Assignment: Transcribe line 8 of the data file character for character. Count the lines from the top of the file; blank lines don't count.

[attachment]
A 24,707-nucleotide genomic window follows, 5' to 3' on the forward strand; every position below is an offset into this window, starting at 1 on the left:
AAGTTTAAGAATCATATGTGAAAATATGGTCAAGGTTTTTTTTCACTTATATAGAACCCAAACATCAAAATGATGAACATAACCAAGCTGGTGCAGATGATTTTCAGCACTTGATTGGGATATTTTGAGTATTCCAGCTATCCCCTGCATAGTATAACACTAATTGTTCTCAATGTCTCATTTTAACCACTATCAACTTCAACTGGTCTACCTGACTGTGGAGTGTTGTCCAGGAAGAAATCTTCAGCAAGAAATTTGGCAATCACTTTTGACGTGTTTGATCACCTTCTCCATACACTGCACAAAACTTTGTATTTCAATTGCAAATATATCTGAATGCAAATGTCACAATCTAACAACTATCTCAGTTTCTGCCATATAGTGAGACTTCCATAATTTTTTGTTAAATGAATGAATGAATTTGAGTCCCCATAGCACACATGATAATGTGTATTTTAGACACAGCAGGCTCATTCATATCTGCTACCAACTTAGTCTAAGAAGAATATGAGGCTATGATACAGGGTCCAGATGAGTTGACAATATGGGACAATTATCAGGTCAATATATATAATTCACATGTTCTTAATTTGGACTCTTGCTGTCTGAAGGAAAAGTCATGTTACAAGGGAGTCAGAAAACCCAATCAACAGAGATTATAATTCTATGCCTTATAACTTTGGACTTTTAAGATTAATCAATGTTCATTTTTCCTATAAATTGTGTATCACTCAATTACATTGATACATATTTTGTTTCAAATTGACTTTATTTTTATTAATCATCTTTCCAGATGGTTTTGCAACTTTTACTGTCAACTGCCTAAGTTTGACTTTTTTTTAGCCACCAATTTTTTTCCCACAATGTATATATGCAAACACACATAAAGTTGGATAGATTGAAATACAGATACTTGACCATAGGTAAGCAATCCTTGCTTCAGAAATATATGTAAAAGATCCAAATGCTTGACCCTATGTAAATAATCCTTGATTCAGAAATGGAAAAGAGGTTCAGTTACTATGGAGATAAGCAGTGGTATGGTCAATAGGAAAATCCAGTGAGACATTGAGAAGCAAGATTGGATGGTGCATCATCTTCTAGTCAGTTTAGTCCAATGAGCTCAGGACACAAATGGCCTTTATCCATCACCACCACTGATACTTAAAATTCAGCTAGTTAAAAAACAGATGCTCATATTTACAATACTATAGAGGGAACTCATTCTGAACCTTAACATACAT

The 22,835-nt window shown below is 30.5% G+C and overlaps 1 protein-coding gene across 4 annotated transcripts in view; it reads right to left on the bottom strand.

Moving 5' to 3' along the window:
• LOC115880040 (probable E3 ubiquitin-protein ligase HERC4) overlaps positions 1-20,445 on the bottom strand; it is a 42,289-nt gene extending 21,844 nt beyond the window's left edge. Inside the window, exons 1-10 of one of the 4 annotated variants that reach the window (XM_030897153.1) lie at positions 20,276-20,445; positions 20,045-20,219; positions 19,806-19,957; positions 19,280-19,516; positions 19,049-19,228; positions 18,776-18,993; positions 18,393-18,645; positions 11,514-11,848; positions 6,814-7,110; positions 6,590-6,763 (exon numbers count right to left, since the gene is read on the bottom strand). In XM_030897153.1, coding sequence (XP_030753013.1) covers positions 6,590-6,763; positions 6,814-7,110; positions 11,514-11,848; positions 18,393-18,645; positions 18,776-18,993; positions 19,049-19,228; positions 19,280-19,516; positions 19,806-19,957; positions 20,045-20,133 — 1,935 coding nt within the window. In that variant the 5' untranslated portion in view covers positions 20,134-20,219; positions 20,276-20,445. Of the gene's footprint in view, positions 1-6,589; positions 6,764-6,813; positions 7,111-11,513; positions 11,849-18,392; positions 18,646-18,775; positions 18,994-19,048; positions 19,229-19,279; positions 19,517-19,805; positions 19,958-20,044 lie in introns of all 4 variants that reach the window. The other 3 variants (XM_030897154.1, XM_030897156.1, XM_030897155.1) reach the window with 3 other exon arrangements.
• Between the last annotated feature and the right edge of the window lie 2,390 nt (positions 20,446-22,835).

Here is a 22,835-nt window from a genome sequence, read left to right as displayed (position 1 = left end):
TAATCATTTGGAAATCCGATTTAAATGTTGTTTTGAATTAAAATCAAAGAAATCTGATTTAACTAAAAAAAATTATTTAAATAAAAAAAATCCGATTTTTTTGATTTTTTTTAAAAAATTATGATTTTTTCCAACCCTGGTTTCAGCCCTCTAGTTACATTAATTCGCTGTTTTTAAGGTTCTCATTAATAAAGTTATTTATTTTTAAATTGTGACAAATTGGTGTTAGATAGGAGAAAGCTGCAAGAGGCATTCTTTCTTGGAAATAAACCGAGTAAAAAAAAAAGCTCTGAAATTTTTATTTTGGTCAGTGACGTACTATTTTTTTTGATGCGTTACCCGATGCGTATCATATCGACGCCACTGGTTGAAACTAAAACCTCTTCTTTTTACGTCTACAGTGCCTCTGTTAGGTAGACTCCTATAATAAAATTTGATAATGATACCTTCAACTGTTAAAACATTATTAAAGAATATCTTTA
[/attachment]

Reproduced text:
TAATCATTTGGAAATCCGATTTAAATGTTGTTTTGAATTAAAATCAAAGAAATCTGATTTAACTAAAAAAAATTATTTAAATAAAAAAAATCCGATTTTTTTGATTTTTTTTAAAAAATTATGATTTTTTCCAACCCTGGTTTCAGCCCTCTAGTTACATTAATTCGCTGTTTTTAAGGTTCTCATTAATAAAGTTATTTATTTTTAAATTGTGACAAATTGGTGTTAGATAGGAGAAAGCTGCAAGAGGCATTCTTTCTTGGAAATAAACCGAGTAAAAAAAAAAGCTCTGAAATTTTTATTTTGGTCAGTGACGTACTATTTTTTTTGATGCGTTACCCGATGCGTATCATATCGACGCCACTGGTTGAAACTAAAACCTCTTCTTTTTACGTCTACAGTGCCTCTGTTAGGTAGACTCCTATAATAAAATTTGATAATGATACCTTCAACTGTTAAAACATTATTAAAGAATATCTTTA